Let’s talk about the trade-offs between taking the time to do your homework on something and getting ahead through decisive action.

My father is running for a seat on the school committee of my hometown and I’ve been helping him put together his website. His initial list of campaign priorities emphasized broad themes: academic excellence, teacher quality, things that few would disagree with.

I’ve pressed him for details how exactly he plans to fulfill these priorities. More teacher training? New classroom technology? Overhauling the teacher hiring process? He would demur, not wanting to advocate for any specific policies before he has a better understanding of his constituents. Sure, the election is months away, but with a better known candidate also in the race, I’m concerned his nebulous platform won’t win him any new supporters. [1] Continue reading

This is an excerpt from my book, How to Get What You Want (a primer for ambitious people).

We all know that teenagers are highly susceptible to peer pressure. That’s why parents are often concerned when their children are hanging out with “the wrong crowd”. But eventually we grow out of that phase, and learn to make decisions on our own right?

Not quite. Consider something as simple as purchasing a snack or a film on an airplane. Continue reading

We make comparisons between business and sports all the time. We talk about hitting a home run, taking more shots, playing defense. But one of the challenges of business, compared to sports, is the rarity of the unadulterated victory. Whether it’s a friendly pick up game to a state title to the Olympics, winning a competition offers something pure and simple. A true win. Yes, the victory may be temporary – next round, next game, next season – but it’s still very real, very tangible. Continue reading

Editor’s Note: I’m on a two-week trip to Peru! Follow on me on Twitter for updates. I had a little down time after an exhausting surf lesson and wanted to share one of my favorite pieces on change research. – Jason

We can learn a lot from the lessons of other people. This is why we always ask older people what they regret most in life: by hearing their perspective, we can hope to avoid their mistakes.

It’s a new year and many folks are thinking about goals, resolutions, and habits for 2014. I’d like to offer a resource from a great study done by researchers at Dartmouth and Harvard that analyzes 119 stories of either successful or failed attempts at “major and sudden change”.

“Personal Accounts of Successful Versus Failed Attempts at Life Change”

Todd Heatherton (Darthmouth) & Patricia Nichols (Harvard) Personality & Social Psychology Bulletin 1994 Continue reading

angry and cocky

I was talking to some folks about applying to Y Combinator [1] and preparing themselves to found a startup more generally. One point that I found myself talking about, especially in terms of timing, was the two distinct emotions that I that many founders seem to posses, especially in the early days. [2]

They have an intense dissatisfaction with something in the world and an irrationally large sense of confidence about themselves.

As any founder will tell you, doing a startup is hard. Being passionate about the market you’re tackling, having a love for building great products —  that’s all well and good. But when push comes to shove, there are few things more motivating than being a little pissed off.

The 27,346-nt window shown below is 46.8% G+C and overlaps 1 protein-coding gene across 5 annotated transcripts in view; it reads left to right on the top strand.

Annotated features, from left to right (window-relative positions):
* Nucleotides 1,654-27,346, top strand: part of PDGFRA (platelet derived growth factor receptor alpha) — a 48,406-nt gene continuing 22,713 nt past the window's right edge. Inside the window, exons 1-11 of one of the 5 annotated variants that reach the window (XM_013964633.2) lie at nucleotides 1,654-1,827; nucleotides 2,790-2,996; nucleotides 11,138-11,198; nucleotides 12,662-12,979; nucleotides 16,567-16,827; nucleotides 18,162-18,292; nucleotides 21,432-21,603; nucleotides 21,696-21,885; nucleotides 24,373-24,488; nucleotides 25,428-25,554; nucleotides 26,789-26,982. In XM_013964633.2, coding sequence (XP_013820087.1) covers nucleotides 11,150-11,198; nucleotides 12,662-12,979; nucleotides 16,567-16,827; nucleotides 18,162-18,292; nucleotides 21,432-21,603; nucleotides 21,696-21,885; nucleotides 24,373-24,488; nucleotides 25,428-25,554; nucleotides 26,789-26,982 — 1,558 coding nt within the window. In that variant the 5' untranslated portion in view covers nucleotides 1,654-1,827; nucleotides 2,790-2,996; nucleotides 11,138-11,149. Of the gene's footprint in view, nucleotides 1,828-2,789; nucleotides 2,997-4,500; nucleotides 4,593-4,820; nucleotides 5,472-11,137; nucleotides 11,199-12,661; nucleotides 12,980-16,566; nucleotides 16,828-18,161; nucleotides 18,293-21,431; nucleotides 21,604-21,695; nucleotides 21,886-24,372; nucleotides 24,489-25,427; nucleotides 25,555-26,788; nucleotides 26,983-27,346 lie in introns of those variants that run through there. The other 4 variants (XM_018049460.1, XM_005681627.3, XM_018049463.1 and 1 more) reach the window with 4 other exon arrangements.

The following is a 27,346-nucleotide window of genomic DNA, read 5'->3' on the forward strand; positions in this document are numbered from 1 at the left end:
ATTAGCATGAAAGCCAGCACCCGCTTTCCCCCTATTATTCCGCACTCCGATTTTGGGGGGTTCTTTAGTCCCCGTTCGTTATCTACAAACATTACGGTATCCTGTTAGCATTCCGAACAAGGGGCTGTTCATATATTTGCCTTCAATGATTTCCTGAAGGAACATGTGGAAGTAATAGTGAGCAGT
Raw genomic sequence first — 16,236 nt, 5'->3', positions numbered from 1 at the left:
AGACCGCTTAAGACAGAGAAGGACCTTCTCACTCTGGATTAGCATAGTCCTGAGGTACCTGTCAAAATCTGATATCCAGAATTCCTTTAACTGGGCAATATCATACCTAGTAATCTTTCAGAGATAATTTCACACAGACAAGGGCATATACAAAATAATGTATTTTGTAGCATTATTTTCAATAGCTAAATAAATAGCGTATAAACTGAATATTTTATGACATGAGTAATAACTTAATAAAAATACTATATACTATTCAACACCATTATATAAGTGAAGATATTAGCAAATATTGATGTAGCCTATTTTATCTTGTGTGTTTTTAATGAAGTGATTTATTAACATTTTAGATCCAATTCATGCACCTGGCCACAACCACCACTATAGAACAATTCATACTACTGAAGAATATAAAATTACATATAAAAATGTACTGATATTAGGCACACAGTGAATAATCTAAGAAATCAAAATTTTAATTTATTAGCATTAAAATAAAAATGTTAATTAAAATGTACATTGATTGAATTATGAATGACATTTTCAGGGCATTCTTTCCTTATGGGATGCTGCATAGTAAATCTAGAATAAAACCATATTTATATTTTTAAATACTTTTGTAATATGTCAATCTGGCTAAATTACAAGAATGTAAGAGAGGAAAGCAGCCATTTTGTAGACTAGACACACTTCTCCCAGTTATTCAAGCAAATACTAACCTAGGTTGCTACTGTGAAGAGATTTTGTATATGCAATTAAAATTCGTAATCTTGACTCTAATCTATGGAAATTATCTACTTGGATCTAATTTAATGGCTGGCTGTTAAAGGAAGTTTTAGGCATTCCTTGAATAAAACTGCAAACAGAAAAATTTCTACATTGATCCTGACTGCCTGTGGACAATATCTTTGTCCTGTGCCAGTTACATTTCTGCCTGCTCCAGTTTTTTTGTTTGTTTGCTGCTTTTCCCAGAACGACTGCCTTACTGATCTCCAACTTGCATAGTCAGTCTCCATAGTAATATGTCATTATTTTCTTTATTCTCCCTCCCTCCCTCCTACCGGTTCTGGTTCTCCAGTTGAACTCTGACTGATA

When you’re mad, you work harder, you hold out longer, you move faster. You might be mad at the big players who are screwing over consumers, mad at your old boss who turned down your promotion request, mad at all the investors or media people who don’t get what you’re doing.

And that anger is fuel.

Paired with the anger is thinking you are the shit. To take the plunge and do a startup is to implicitly say:

“Despite the fact that most startups fail, I think I can succeed. And thus I believe I’m smarter, more capable, more persuasive than the majority of founders.”

It takes some cockiness to say that. Think about Elon Musk, Steve Jobs, Mark Zuckerberg, Paul Graham, Jack Dorsey. [3] In their own way, each had a tremendous belief in themselves: their vision, judgement and abilities.

When I started Ridejoy, I had a chip on my shoulder, in part because the CEO of the startup I worked at once told me I was “a bit junior”. And yet he had dropped out of college to start that company and was the SAME AGE AS ME.

I’ve always had a unreasonably large amount of confidence and I did believe that I was better than other founders. Getting into Y Combinator certainly supported that thesis. [4]

By no means were these qualities “everything you need” to be a success. In fact, you’ll still most likely fail. But if you were thinking about making the leap asked me if NOW was the time to start your company, I’d ask: “Are you feeling a little angry? And a little cocky?”

FOOTNOTES

[1] If you don’t already know, I’ve written a 92 page guide to applying to Y Combinator – you can get it for free if you sign up for my email newsletter

[2] Clearly this is anecdotal evidence —  and yet our brain is wired to respond to stories and data of this nature. Take from it what you will.

[3] Same deal as [2] – correlation doesn’t prove causation, but sometimes it can suggest it.

[4] I say that at the risk of sounding like an douche, but I’m just telling the truth. When you’re in the top 7% of thousands of teams who apply to YC, you start to feel a little special.